The co-founder of a high-growth startup whom I’m currently coaching is currently dealing with the following challenge: he would like his direct reports to take more initiatives and, while they also agree on principle, they always wait for guidance. Even if the general idea about delegation is that managers can’t let go of their control and prevent their direct reports from taking initiatives, I realised that even managers who would like to empower their team, rarely succeed. I was myself one of those managers until I realised that the prerequisite for taking initiative is to have a clear framework and direction, or what U.S. Navy Captain David Marquet and author of Turn the Ship Around! calls organisation clarity:
Clarity means people at all levels of an organisation clearly and completely understand what the organisation is about. This is needed because people in the organisation make decisions against a set of criteria that includes what the organisation is trying to accomplish
When it comes to technology teams, relying on the company’s mission and values is a great basis but is not sufficient to give enough clarity to team members. I believe the best way technology leaders can share organisational clarity to their teams is through a technology vision, a list of bets on your technological future and the team’s core standards.
Your mission statement is not enough
Let’s say you’re the CTO of a SaaS company. Most probably the executive team has come up with a great mission statement, like “organise the world's information” or “help bring creative projects to life”, and values like “commitment to clients” or “being bold”. These are great to inspire the whole company and define a broad framework for decision making. But when you cascade those to your technology teams, they’re not enough. How “being bold” can help your managers decide on a new library, if they should buy an external solution vs building it in-house, or if they should prioritise a refactoring project over a feature asked by an important customer? So, as the CTO, you can always make all those decisions yourself (not a good idea). Or you can trust your managers to make the right decisions based on their gut feeling experience? But if you want to truly scale your organisation and make sure that decisions are made coherently throughout the teams, independently of the managers’ personal views, you need to create and share a technology vision.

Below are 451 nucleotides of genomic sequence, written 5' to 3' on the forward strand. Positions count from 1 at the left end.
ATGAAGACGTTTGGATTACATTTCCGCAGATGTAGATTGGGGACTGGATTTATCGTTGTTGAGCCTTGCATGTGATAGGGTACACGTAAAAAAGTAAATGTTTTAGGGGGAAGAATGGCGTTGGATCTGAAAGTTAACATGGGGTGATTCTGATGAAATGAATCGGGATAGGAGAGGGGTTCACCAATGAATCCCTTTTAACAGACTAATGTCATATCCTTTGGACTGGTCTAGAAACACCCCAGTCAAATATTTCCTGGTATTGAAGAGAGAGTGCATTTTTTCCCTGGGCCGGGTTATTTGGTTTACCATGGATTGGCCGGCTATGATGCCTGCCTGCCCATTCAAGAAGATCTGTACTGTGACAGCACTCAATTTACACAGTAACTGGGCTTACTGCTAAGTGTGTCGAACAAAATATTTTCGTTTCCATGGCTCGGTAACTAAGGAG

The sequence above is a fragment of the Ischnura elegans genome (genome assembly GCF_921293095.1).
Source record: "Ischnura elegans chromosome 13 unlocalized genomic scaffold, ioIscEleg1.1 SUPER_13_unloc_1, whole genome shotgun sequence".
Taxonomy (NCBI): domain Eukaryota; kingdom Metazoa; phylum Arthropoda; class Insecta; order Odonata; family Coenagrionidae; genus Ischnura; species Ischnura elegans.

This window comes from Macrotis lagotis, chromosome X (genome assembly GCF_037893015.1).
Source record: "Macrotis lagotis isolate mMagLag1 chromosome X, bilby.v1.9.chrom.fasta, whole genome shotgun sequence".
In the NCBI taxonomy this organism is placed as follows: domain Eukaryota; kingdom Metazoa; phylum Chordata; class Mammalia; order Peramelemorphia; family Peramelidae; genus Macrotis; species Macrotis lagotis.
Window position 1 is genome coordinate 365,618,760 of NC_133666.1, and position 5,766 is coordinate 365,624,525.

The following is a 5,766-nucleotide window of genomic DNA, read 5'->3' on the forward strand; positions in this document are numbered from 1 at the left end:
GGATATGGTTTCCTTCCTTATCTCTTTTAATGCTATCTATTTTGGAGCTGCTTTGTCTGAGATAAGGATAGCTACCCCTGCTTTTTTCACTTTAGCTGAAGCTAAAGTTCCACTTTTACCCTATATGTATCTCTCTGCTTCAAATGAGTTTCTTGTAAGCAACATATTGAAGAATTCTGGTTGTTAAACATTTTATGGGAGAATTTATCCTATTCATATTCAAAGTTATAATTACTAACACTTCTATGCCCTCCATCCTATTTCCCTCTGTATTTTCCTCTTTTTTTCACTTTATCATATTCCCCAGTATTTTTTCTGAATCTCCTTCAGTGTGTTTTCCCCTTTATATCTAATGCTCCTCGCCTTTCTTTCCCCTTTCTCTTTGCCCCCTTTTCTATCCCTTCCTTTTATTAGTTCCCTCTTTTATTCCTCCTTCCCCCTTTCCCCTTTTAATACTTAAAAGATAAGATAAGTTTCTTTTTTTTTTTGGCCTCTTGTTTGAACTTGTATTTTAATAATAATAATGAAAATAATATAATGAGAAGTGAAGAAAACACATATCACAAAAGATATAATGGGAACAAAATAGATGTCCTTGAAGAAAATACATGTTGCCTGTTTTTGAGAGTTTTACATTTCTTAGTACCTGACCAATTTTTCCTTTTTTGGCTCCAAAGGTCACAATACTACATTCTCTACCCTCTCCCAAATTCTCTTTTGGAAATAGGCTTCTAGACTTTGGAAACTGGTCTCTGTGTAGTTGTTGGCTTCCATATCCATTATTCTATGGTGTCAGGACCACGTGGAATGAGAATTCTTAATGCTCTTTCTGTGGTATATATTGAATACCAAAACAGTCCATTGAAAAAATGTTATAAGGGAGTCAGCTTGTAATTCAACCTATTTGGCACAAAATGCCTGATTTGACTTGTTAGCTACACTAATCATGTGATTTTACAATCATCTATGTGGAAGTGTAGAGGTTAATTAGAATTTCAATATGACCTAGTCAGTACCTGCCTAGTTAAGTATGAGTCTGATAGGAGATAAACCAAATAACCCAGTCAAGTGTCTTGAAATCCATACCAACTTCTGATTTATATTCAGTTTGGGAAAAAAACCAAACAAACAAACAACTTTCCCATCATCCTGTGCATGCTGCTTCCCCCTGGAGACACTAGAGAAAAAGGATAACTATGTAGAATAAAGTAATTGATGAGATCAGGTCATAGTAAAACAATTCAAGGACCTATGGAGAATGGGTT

As stated above, a technology vision has 2 components: a list of bets on your technological future, and the team’s core standards. The second component, the core standards, is probably the easiest to frame but is rarely done. Most engineers I know have strong opinions about standards. Like deployment velocity, software quality or performance.
What’s interesting is that these standards are usually implicit within the organisation. But what if they’re clearly communicated to the teams and easily accessible? Well, let’s say it’s part of your vision that performance is paramount. Then mechanically, every engineer will always think about performance when working on code architecture or when making implementation decisions. Some might even take the initiative to build a performance bot to benchmark new features before they’re shipped into production. But, what if the decision is more complex, or might have a significant impact in the future? Like having to choose between Kubernetes, Mesos and Docker Swarm. Or choosing your cloud provider. To make such decisions, your managers need to have a sense of where the organisation is going and what you’re anticipating the future to be.